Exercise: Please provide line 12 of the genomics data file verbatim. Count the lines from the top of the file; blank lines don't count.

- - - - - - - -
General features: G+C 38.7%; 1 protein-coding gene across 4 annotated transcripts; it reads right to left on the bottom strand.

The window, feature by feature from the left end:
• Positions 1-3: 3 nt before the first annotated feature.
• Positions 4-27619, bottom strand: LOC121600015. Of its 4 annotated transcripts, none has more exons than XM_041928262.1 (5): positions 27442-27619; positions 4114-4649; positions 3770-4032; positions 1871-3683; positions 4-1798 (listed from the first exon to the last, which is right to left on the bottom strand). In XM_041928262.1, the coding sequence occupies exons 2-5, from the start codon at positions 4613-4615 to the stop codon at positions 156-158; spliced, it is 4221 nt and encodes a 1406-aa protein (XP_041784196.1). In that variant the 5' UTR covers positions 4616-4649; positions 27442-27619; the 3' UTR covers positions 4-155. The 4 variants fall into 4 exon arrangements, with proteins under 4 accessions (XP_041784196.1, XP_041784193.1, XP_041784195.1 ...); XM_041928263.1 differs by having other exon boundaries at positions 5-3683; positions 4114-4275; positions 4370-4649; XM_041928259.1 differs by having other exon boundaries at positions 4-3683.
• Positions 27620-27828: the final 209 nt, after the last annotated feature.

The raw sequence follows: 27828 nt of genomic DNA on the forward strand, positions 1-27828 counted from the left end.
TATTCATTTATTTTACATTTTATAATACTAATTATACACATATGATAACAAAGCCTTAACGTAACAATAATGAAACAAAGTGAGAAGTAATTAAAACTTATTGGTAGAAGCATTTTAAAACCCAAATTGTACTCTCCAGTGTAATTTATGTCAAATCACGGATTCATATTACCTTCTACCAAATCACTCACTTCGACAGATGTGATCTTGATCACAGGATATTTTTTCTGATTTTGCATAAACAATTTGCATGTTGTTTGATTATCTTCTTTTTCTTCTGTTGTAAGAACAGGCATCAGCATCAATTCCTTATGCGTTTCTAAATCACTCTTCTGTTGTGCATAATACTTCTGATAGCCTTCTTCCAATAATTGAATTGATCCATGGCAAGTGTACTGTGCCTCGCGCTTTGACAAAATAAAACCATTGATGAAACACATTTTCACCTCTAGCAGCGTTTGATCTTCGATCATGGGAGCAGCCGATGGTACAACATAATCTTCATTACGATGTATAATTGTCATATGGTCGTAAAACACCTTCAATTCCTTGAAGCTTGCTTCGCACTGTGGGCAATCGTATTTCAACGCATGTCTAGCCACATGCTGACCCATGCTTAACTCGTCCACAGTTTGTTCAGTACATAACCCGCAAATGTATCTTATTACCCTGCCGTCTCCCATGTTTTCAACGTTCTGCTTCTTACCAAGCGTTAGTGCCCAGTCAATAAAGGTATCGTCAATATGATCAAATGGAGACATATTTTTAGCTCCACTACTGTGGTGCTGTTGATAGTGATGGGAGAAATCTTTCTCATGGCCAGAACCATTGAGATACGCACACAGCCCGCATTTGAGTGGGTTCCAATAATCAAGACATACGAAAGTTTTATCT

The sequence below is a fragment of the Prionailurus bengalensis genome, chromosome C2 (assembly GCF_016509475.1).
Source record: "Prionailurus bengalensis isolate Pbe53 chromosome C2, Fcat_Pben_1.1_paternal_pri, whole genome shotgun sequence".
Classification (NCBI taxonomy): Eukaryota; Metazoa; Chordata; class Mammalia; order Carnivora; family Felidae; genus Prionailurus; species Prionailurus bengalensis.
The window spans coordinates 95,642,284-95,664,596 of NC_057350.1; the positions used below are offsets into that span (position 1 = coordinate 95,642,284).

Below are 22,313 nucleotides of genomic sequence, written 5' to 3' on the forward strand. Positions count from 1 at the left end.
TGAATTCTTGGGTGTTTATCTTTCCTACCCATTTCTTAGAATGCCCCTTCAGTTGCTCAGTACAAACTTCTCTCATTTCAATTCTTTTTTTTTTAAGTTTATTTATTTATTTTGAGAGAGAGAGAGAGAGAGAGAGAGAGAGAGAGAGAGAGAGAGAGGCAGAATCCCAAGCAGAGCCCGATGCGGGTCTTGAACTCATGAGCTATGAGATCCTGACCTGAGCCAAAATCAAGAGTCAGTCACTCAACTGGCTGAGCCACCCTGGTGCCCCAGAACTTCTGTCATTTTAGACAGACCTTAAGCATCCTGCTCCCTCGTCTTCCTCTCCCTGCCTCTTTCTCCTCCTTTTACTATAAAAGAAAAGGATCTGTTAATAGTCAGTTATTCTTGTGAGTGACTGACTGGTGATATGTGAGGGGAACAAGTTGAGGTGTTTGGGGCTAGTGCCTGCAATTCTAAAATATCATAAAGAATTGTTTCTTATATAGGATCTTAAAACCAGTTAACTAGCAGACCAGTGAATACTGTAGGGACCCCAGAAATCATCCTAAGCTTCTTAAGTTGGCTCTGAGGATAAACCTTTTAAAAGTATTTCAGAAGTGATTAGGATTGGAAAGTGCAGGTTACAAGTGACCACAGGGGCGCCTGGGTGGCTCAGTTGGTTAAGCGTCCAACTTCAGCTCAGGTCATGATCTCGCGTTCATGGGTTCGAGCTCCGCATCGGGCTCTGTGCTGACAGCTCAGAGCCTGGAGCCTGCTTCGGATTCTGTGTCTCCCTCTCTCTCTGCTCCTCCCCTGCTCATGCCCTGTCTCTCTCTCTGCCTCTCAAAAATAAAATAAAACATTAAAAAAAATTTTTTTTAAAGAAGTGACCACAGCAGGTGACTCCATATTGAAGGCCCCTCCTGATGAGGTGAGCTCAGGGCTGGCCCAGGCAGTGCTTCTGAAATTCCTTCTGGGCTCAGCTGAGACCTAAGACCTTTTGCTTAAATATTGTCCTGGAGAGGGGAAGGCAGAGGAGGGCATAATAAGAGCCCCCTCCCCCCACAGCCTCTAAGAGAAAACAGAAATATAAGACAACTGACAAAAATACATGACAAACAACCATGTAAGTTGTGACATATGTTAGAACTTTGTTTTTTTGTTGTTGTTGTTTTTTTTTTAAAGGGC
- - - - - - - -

Below are 22,313 nucleotides of genomic sequence, written 5' to 3' on the forward strand. Positions count from 1 at the left end.